It all happened so quickly. About two weeks ago, our one bed of mixed variety summer squash was just starting to produce. Here in the Valley, early June is already high summer. I filled the crisper with firm and amazingly not chewed-on by critters specimens…yellow crookneck, Eight Ball squash, yellow zucchini, and Mexican squash. Then we were cat-sitting for a week and some more went into that fridge. Now it’s cooking night and the haul has become a mound that threatens to consume the counter like The Blob!
If you have the time, money or space to grow only one vegetable this season, summer squash (Cucurbita pepo) is the best return for your investment. You can learn about growing and different varieties here. We spent about $12 on seedlings (yeah, you can grow from seed if you got the time) and $6 on a bag of compost (yeah, you can make your own if you got the space). We watered a couple times a week and just can’t believe how much food these 6 plants are producing.
I have photos of our whole family holding giant zucchinis that our mom grew in the garden of our suburban Arcadia home. They were HUGE! Summer squash is one of those things that fellow gardeners will politely decline to take off your hands. Everyone has too much. You will leave anonymous bags of them on neighbors doorsteps. You will ignore them in the fridge till they rot. After a dozen loaves of zucchini bread, you’ll need to get creative. Recipes abound! My favorite food podcast and website The Splendid Table has some delectable ones here…and there are some scrummy-looking ones at Dishing Up The Dirt. Try pickled raw slices. Just use your favorite pickling recipe and substitute for the cucumbers…ours is Alton Brown’s bread and butter pickles but I add lots of onions and jalapeno slices & cut the sugar in half. Shamefully, the most obvious way to share extra squash didn’t occur to me (even though I’m positive it’s been mentioned by fellow gardeners) until recently. Food banks welcome fresh produce! If you are in Woodland Hills stop in at the West Valley Food Pantry.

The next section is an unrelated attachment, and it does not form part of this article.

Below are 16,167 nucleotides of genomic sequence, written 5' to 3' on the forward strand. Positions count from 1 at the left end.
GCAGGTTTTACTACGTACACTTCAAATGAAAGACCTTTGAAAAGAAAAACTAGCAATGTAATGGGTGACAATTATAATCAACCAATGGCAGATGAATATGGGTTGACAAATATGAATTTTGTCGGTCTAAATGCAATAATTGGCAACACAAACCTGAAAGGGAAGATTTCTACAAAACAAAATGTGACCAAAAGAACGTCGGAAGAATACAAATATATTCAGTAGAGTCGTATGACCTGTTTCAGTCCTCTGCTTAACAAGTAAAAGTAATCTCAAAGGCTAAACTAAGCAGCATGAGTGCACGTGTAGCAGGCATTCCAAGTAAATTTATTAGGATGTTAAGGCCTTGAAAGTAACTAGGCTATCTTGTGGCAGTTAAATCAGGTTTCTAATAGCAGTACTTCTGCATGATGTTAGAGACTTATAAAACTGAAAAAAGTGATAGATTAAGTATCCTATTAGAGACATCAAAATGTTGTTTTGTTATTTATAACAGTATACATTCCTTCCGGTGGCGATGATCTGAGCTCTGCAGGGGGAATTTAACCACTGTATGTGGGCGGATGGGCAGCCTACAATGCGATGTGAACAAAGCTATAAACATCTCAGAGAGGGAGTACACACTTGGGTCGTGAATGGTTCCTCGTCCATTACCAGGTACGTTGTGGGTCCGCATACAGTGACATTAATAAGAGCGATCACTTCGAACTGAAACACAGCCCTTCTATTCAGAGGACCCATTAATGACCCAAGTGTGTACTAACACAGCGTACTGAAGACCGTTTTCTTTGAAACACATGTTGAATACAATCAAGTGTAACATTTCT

Looking into a bed of squash that has been allowed to go wild is mesmerizing. Like a little forest it’s hollow stalks reach in all directions to create a shady canopy, fuzzy and dry. Butterflies flutter (beautiful and magical little fuckers that started out their lives eating my stuff!) and grody squash bugs creep around when you water and try to shelter at the tips of the leaves. Ladybugs. Bees on the flowers that some people think are delicious but I just don’t find them to have enough flavor to justify disposing of a bunch of frying oil. Squash can get really dehydrated and droop. You’ll think they’re done for but deep water them and…3 days later you have a 10 foot long behemoth! Someday I’m gonna bring a cooler, umbrella & a timelapse garden cam and try to see the squash grow.